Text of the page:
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  • Day43

    Spain / Serville

    August 29, 2017 in Spain ⋅ ⛅ 19 °C

    28th August 2017.
    Today we left Malaga and hopped on a train to Serville. It was a nice 2.5 hour trip. It actually rained as we were leaving Malaga. This is good as the countryside is real dry. Arrived at 2 in the afternoon and did a quick tour down to the river where they had a turret called Torre del Oro. Then we went past a bull ring called Plaza de Toros de la Maestranza. After that we headed to the main plaza and around to the Cathedral y Giralda. Huge church with lovely sphires.Read more

  • Day74

    Love At First Sight

    November 12, 2015 in Spain ⋅ ☀️ 17 °C

    Love at first sight.

    That certain “je ne sais quoi” that draws you to someone, to something or to somewhere. It's not anything specific, it may be beauty, maybe a fragrance, maybe a vibe, maybe a flow or movement. The butterflies in your stomach, the quickened heart rate. It's intangible but magnetic.

    Whatever it is, Brenda felt it the moment we set foot in Seville. In fact, the first signs of infatuation were uttered as our bus entered into the city. Neat rows of palm trees dividing the four lane highway and a sense of cleanliness and civic pride that was somehow lacking in other cities we've visited on this trip. “Oh Roch, it's so pretty!”

    As we walked to our apartment we saw scores of the now familiar Seville orange trees laden with their bitter fruit. Bodegas, tapas bars, pastelarias and Mom and Pop fruit stands were everywhere. “Isn't it beautiful? I love it here!”

    We arrived at our apartment, checked in and quickly unpacked. It was a tiny place, equipped with a Murphy bed and all the essentials we needed for our seven days here. It was, however , located in the Macarena district, a vibrant and very happening part of the city. A bodega right across the street, a cafe around the corner and the municipal market two minutes away. “Roch, this place is perfect. I could see us spending a lot of time here!”

    We set off to explore the old city, a fifteen minute walk from our place. The streets are all narrow and cobbled and seem to be laid out completely haphazardly. Without a map one would get turned around and become hopelessly lost in very short order. Time after time the maze would open up into a plaza with a fountain surrounded by cafes and bodegas whose tables were filled with Sevillians and tourists alike, sheltered from the afternoon sun by parasols emblazoned with the name of the local cerveza, Campo Cruz. The buildings are all decorated in typical Mediterranean colors of powder blue, ochre, and sunshine yellow. The cathedral, awe inspiring in it's size and powerful Gothic design, so brought to mind Batman's Gotham City that I expected to see the Caped Crusader perched atop one of the spires. And refreshingly, unlike Malaga, despite this being Sunday, all the eating and drinking establishments are open and brimming with diners. “Wow, this is so lively compared to Malaga!”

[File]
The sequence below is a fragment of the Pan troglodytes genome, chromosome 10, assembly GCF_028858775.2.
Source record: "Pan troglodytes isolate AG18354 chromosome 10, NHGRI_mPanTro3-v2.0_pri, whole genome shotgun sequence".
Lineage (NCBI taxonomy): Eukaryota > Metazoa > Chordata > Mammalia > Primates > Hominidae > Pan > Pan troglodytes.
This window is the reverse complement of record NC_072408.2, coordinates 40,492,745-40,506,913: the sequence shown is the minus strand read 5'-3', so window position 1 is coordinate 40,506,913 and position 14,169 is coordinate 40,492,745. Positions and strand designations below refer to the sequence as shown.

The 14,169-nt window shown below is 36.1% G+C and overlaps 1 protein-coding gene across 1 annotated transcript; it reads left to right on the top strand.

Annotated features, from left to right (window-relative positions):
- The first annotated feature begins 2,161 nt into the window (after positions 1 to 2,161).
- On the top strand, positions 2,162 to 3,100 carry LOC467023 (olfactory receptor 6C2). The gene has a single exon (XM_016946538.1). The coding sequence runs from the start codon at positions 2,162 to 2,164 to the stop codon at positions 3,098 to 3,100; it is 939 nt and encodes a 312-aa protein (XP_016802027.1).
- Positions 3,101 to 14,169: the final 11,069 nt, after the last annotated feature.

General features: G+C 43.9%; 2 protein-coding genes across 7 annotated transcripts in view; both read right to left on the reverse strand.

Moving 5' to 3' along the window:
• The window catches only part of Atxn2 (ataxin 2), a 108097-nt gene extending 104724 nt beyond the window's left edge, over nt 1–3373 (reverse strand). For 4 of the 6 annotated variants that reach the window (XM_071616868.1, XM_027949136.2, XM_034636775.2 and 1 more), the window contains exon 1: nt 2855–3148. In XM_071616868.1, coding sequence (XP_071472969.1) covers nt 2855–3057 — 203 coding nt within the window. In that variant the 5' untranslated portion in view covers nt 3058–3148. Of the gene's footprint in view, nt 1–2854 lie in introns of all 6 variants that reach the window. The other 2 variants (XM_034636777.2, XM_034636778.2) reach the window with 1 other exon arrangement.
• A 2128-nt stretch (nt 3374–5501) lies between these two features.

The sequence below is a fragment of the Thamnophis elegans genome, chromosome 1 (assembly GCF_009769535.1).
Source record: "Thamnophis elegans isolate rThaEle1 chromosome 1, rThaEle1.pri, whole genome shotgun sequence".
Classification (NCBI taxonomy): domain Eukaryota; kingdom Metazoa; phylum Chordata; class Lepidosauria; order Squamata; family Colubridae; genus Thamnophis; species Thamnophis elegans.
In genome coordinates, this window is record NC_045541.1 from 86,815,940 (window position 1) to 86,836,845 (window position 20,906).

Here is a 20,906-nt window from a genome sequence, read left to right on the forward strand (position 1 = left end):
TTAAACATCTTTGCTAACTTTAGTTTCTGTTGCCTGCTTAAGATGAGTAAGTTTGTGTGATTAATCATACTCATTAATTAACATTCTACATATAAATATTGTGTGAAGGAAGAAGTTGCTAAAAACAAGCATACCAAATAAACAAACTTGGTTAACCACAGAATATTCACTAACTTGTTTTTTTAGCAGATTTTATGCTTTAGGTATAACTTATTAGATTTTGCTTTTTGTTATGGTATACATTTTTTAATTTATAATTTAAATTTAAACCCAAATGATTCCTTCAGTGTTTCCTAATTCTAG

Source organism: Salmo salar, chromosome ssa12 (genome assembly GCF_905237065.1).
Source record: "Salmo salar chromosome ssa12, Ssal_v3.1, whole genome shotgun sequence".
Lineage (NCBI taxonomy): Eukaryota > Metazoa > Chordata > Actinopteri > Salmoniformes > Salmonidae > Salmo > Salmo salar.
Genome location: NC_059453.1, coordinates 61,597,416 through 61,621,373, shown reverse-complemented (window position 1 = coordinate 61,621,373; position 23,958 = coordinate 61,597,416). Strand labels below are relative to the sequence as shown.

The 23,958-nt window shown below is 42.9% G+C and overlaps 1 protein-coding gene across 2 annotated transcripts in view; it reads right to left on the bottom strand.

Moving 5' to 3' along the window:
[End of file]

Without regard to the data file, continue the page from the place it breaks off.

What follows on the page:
We walked across the bridge into Triana, which was at one time the seat of the Spanish Inquisition. The shops and homes all along the Triana riverfront are picture postcard pretty. The colors are reminiscent of San Francisco's painted ladies, but the architecture is decidedly Mediterranean. “It's soooo beautiful! What's wrong with you? Don't you love it here?”

    As we saunter through Triana we find the cafes and restaurants even busier than those in the old town and we discover that each one appears to have a specialty that all the diners have ordered. This cafe had fried sardines, that restaurant served squid, the one over there has paella, and this bodega has Iberian ham. “Roch, you've got to love this place. It's so fun!”

    A couple of days later, as I stood window shopping outside a real estate office, I called to Brenda, “Come look at this cute little apartment we can get for only €40,000.00.”

    I guess I fell in love with Sevilla too.
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Plaza Nueva